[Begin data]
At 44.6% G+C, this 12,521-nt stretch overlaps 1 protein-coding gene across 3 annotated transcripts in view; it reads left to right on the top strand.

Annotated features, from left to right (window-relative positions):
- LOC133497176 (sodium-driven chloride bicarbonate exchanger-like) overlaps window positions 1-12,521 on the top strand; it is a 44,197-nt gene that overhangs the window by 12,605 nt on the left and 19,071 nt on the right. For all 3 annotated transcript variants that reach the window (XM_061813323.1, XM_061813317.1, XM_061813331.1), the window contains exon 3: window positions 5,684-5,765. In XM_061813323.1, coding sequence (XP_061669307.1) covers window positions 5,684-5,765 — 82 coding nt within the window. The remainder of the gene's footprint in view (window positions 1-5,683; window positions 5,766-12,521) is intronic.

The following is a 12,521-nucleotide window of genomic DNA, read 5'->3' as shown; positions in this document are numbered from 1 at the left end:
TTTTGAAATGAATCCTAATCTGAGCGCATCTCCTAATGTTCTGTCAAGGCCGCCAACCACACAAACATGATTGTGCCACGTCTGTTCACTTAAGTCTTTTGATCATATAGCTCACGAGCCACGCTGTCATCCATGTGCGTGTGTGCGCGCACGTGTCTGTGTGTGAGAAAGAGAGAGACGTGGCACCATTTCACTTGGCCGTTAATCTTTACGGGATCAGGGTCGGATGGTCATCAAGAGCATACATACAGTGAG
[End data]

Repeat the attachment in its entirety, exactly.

At 44.6% G+C, this 12,521-nt stretch overlaps 1 protein-coding gene across 3 annotated transcripts in view; it reads left to right on the top strand.

Annotated features, from left to right (window-relative positions):
- LOC133497176 (sodium-driven chloride bicarbonate exchanger-like) overlaps window positions 1-12,521 on the top strand; it is a 44,197-nt gene that overhangs the window by 12,605 nt on the left and 19,071 nt on the right. For all 3 annotated transcript variants that reach the window (XM_061813323.1, XM_061813317.1, XM_061813331.1), the window contains exon 3: window positions 5,684-5,765. In XM_061813323.1, coding sequence (XP_061669307.1) covers window positions 5,684-5,765 — 82 coding nt within the window. The remainder of the gene's footprint in view (window positions 1-5,683; window positions 5,766-12,521) is intronic.

The following is a 12,521-nucleotide window of genomic DNA, read 5'->3' as shown; positions in this document are numbered from 1 at the left end:
TTTTGAAATGAATCCTAATCTGAGCGCATCTCCTAATGTTCTGTCAAGGCCGCCAACCACACAAACATGATTGTGCCACGTCTGTTCACTTAAGTCTTTTGATCATATAGCTCACGAGCCACGCTGTCATCCATGTGCGTGTGTGCGCGCACGTGTCTGTGTGTGAGAAAGAGAGAGACGTGGCACCATTTCACTTGGCCGTTAATCTTTACGGGATCAGGGTCGGATGGTCATCAAGAGCATACATACAGTGAG